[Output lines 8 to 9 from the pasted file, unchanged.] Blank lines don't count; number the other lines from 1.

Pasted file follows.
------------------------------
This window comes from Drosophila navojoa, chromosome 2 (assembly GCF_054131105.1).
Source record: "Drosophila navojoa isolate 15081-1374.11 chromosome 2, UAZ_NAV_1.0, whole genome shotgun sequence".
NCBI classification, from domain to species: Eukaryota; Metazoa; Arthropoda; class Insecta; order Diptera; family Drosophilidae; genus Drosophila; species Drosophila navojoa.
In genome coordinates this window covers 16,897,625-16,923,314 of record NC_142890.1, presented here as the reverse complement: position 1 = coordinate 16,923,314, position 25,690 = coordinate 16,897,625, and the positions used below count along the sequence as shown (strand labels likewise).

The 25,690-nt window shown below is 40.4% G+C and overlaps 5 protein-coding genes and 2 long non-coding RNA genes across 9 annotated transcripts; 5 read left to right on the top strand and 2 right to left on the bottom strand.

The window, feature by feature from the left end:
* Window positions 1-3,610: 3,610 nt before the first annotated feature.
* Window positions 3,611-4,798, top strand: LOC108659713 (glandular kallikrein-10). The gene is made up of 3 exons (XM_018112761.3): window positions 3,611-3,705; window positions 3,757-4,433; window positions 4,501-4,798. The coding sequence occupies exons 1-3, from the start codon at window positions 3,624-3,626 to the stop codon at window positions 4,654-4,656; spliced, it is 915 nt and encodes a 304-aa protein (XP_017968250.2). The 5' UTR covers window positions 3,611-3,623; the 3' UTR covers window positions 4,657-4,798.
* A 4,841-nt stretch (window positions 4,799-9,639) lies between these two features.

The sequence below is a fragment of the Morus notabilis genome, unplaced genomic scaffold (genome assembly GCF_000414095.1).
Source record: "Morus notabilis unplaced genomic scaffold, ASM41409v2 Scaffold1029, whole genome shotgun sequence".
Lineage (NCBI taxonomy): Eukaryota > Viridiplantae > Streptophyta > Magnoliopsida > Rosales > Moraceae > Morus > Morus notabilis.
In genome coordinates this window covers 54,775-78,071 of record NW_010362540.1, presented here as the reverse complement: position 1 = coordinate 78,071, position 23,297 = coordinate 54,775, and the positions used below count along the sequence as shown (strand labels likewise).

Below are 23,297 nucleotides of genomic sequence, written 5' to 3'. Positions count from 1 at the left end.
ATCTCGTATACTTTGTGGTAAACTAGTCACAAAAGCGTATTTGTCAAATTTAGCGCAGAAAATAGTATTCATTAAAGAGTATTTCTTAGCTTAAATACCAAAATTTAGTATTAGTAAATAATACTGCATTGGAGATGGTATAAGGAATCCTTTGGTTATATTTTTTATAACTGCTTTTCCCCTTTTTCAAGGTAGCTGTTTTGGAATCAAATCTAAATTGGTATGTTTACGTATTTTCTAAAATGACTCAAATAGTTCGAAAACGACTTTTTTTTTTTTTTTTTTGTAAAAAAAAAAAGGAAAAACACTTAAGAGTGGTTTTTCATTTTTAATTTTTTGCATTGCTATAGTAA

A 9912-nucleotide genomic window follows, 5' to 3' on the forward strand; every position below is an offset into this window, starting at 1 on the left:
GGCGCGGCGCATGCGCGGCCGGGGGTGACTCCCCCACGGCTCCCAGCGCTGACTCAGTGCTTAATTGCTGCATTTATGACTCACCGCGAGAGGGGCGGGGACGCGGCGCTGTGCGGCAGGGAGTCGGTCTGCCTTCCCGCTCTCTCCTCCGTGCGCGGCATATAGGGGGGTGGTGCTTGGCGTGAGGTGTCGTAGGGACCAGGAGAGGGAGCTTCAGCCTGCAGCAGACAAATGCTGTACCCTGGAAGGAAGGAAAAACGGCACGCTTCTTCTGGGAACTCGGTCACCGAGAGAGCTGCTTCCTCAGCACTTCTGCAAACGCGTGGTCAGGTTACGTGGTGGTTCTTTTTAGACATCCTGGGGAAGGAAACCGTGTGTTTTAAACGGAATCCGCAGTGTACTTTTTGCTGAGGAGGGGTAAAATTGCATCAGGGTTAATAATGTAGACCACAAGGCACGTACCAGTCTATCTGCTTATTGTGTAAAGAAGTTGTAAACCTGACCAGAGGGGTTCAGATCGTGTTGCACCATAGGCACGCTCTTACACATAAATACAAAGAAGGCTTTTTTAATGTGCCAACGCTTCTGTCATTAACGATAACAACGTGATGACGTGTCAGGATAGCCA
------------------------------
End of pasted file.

* Window positions 3,611-4,798, top strand: LOC108659713 (glandular kallikrein-10). The gene is made up of 3 exons (XM_018112761.3): window positions 3,611-3,705; window positions 3,757-4,433; window positions 4,501-4,798. The coding sequence occupies exons 1-3, from the start codon at window positions 3,624-3,626 to the stop codon at window positions 4,654-4,656; spliced, it is 915 nt and encodes a 304-aa protein (XP_017968250.2). The 5' UTR covers window positions 3,611-3,623; the 3' UTR covers window positions 4,657-4,798.
* A 4,841-nt stretch (window positions 4,799-9,639) lies between these two features.